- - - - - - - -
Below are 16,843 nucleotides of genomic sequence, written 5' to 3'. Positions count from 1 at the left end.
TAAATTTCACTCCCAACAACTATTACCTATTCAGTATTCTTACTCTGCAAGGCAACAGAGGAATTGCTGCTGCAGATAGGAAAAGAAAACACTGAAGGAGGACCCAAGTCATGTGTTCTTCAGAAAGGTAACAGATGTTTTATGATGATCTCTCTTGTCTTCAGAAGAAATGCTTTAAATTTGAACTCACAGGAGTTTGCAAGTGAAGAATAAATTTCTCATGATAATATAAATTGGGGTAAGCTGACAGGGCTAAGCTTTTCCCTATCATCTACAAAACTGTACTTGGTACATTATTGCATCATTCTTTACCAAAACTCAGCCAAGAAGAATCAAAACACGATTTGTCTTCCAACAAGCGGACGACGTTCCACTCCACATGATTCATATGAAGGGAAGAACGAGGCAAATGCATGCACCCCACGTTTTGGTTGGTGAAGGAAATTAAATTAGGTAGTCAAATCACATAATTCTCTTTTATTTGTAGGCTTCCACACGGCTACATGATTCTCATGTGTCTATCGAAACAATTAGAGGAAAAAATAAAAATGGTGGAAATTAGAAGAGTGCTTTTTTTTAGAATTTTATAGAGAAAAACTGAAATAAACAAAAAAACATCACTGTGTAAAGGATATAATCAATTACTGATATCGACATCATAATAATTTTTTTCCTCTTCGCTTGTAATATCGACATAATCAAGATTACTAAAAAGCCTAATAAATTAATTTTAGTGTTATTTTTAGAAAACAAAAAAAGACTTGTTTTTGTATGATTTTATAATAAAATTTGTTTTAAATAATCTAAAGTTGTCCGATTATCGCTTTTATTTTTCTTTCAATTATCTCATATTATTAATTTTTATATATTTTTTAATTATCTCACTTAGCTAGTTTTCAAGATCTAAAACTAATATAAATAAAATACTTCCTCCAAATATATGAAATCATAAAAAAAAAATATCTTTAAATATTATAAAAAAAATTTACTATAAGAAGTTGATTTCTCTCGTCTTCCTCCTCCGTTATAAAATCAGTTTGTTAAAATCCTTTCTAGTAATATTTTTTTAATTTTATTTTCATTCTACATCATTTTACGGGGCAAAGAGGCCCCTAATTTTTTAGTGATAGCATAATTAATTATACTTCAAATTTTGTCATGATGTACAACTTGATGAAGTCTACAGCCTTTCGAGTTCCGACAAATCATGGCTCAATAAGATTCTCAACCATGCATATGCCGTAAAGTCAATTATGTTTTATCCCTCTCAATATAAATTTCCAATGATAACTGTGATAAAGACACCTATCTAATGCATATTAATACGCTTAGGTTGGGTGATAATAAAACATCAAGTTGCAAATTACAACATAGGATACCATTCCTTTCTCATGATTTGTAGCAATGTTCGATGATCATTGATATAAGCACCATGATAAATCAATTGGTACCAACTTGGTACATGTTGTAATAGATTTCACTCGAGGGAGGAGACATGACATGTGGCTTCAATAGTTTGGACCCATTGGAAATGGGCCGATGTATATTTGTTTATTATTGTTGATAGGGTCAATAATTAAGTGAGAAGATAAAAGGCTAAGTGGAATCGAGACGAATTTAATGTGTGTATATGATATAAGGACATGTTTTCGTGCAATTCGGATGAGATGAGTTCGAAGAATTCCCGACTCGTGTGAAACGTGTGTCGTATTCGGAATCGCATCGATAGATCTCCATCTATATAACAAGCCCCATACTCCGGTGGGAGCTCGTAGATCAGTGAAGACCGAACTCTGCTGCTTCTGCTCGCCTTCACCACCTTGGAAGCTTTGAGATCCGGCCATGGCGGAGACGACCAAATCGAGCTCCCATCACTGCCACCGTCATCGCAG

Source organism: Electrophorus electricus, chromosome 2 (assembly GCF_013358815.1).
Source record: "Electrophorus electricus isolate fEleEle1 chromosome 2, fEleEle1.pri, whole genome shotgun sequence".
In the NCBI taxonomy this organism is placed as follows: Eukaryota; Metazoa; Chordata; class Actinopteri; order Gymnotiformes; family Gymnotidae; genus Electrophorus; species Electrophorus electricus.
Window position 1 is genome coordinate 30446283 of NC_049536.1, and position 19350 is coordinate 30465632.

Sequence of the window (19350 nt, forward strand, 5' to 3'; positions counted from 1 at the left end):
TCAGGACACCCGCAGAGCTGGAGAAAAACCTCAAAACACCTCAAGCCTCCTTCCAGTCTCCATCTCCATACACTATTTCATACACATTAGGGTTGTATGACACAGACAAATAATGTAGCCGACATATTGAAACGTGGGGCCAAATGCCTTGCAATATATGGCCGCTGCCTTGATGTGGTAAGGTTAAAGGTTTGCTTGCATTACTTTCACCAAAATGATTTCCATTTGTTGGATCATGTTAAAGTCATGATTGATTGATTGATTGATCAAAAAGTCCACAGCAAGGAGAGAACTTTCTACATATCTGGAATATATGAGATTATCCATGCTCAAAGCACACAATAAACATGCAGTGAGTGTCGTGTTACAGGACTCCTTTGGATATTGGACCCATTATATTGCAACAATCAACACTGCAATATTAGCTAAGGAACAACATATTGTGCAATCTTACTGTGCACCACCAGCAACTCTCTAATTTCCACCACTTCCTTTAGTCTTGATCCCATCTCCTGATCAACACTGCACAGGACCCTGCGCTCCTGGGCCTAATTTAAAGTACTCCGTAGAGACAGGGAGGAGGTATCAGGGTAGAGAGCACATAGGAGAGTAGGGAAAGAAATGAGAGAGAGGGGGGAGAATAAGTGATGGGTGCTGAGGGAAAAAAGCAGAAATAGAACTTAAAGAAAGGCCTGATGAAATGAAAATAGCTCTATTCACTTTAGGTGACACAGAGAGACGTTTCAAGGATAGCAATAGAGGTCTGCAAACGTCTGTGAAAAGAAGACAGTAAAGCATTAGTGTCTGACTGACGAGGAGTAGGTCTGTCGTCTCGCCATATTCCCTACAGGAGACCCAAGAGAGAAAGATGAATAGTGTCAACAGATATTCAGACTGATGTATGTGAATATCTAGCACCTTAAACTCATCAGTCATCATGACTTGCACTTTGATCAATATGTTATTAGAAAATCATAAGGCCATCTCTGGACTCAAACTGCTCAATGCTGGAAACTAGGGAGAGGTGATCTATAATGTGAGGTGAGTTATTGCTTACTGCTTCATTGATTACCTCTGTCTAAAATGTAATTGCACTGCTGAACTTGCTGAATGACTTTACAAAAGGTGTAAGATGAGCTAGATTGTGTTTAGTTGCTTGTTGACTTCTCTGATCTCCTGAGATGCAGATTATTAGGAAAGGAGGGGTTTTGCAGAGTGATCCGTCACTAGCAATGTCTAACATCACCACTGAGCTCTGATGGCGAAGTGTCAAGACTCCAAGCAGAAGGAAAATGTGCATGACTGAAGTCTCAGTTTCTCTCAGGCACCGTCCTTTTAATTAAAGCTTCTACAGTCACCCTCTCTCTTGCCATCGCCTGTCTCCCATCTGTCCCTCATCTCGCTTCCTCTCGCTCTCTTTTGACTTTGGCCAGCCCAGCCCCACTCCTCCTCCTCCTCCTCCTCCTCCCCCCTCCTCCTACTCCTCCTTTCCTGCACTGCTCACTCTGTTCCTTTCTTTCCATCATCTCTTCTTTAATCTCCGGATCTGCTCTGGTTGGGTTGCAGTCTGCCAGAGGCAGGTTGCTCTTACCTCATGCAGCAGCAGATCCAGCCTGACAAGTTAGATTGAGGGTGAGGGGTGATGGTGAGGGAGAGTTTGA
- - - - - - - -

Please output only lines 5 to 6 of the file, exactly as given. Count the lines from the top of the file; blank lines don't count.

In the NCBI taxonomy this organism is placed as follows: Eukaryota; Metazoa; Chordata; class Actinopteri; order Gymnotiformes; family Gymnotidae; genus Electrophorus; species Electrophorus electricus.
Window position 1 is genome coordinate 30446283 of NC_049536.1, and position 19350 is coordinate 30465632.